'OITNB' Star Adrienne C. Moore on Working With Jenji Kohan & The Rise of Female-Led TV

To ask the question "can women really have it all?" is to not know of Jenji Kohan. The Orange is the New Black creator somehow balances running a hit TV show, raising a family, developing a new HBO show, and being a vocal defender of all things female/diverse/"unfit" for TV — and the craziest thing of all? She makes it look easy.

"I remember this one time, her kids were on set," begins Adrienne C. Moore, who plays Black Cindy on Orange . "They were hanging out with her, and one of them had a cough or something, and one of them was nestled in between her, and she was on her computer working — I'm sure she was working on a script — and out of nowhere, this kid is about to sneeze. And she finds this tissue from out of nowhere, picks it up, puts it in front of the kid’s mouth before he sneezes, cleans him up, disposes of it, and then just goes back to work! I mean, who does that? I know it may not seem like a big deal, but for a person like myself who wants to have a family, and wants to find that balance between family and career and happiness... to see that is hugely inspiring."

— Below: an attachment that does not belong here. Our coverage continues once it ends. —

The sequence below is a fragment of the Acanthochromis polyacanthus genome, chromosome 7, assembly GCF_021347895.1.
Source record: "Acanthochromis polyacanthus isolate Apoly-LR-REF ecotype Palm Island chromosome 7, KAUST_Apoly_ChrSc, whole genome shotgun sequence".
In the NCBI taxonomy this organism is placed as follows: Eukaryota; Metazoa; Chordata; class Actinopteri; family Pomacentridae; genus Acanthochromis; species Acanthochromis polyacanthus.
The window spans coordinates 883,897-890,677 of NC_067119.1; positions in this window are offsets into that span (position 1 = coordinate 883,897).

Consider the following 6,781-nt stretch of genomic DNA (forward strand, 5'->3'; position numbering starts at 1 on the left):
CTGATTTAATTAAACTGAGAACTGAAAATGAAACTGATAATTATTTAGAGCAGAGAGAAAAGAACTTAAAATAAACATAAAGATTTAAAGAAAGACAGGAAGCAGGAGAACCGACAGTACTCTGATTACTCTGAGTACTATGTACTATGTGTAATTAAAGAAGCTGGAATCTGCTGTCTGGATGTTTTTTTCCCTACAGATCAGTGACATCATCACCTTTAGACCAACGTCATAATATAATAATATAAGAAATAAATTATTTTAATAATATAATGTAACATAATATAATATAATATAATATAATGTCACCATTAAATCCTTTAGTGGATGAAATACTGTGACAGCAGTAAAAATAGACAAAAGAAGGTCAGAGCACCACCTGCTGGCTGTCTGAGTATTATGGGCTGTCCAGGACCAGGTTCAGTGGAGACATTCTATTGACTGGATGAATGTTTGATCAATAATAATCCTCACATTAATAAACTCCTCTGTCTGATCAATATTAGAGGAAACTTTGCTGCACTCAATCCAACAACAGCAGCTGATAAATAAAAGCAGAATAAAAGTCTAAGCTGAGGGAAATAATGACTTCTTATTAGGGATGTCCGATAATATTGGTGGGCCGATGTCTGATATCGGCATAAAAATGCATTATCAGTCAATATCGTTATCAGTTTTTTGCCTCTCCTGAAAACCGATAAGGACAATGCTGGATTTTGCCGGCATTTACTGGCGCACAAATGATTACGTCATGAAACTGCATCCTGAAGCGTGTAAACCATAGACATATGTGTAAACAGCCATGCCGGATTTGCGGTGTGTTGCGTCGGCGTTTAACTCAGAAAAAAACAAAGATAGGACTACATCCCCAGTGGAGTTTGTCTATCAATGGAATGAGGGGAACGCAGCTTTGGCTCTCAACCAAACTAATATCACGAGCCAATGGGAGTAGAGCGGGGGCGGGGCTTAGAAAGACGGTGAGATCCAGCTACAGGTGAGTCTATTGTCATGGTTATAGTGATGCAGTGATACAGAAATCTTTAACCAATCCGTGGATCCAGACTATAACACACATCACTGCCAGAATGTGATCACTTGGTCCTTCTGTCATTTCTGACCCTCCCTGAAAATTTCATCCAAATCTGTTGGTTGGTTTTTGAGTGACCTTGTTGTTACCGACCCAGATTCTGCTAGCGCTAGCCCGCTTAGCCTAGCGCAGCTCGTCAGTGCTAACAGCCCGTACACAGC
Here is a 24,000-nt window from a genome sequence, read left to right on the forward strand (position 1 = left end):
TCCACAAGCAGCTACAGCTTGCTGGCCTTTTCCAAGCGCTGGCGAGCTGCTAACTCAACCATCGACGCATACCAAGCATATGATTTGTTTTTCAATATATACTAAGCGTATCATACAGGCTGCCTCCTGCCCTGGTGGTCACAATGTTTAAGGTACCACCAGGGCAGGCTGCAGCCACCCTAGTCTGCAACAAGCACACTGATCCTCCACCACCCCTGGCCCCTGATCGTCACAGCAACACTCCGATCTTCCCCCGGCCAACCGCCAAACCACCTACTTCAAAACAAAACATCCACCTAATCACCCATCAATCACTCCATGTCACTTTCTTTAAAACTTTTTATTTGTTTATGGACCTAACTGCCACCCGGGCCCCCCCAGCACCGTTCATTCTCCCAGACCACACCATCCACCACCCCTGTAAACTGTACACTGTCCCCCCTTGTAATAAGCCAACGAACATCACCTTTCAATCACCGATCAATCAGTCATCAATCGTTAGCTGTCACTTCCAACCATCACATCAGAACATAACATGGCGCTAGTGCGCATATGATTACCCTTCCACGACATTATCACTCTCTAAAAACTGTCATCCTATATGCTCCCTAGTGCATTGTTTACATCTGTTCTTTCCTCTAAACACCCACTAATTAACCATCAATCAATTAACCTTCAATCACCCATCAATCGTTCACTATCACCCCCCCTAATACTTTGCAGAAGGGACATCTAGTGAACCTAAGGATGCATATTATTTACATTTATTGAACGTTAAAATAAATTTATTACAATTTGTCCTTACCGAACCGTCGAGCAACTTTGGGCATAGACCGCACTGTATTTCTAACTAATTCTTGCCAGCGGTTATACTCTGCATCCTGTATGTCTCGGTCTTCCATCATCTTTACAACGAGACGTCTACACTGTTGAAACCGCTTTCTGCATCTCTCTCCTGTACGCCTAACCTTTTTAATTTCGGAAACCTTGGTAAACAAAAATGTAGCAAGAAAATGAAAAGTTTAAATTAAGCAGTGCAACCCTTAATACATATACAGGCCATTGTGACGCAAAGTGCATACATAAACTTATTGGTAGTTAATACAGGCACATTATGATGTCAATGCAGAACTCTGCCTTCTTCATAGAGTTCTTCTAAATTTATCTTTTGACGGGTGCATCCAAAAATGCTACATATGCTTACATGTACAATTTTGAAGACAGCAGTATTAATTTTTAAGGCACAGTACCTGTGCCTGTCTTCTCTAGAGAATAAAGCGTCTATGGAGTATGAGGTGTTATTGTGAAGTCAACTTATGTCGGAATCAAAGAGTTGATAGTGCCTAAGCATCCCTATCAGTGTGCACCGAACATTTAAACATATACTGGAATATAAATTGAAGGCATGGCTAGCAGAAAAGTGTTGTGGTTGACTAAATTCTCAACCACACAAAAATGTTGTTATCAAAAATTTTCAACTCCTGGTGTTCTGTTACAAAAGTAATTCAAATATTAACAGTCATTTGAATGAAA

Kohan was the reason Moore was drawn to Orange at the beginning; at the time, she was appearing in episodes of 30 Rock, but when she learned that she's gotten an audition for a new series created by the woman who made Weeds, that was all the motivation she needed to get on board.

"I would think, 'wow, Jenji Kohan!' not really knowing what the show’s about," Moore says.

Now, nearly three seasons in, the excitement around Kohan's involvement still hasn't worn off, says Moore.

"It really is just a fun place to go to work," she says. "And to still say that in season three is a great testament to Jenji."

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Moore credits Kohan with creating a new genre of television, one that "marries entertainment with teaching."

"It challenges the mind, and it also entertains the mind," she says.

Because of Kohan, Moore adds, it's finally become clear that drama doesn't have to be soapy; it can be smart, and real, and even funny — and, despite what many people still seem to think, it doesn't have to only star men.

"[She taught me] that you can do a show that focuses on women, and it can resonate as strongly as any male-led show," Moore says."A lot of times in the industry, people look upon female-driven shows in a negative light... but you look at Orange is the New Black, you look at Scandal... I think it’s a very exciting time for drama, and for women."

"And to be a part of that storytelling," Moore continues, "is a huge honor."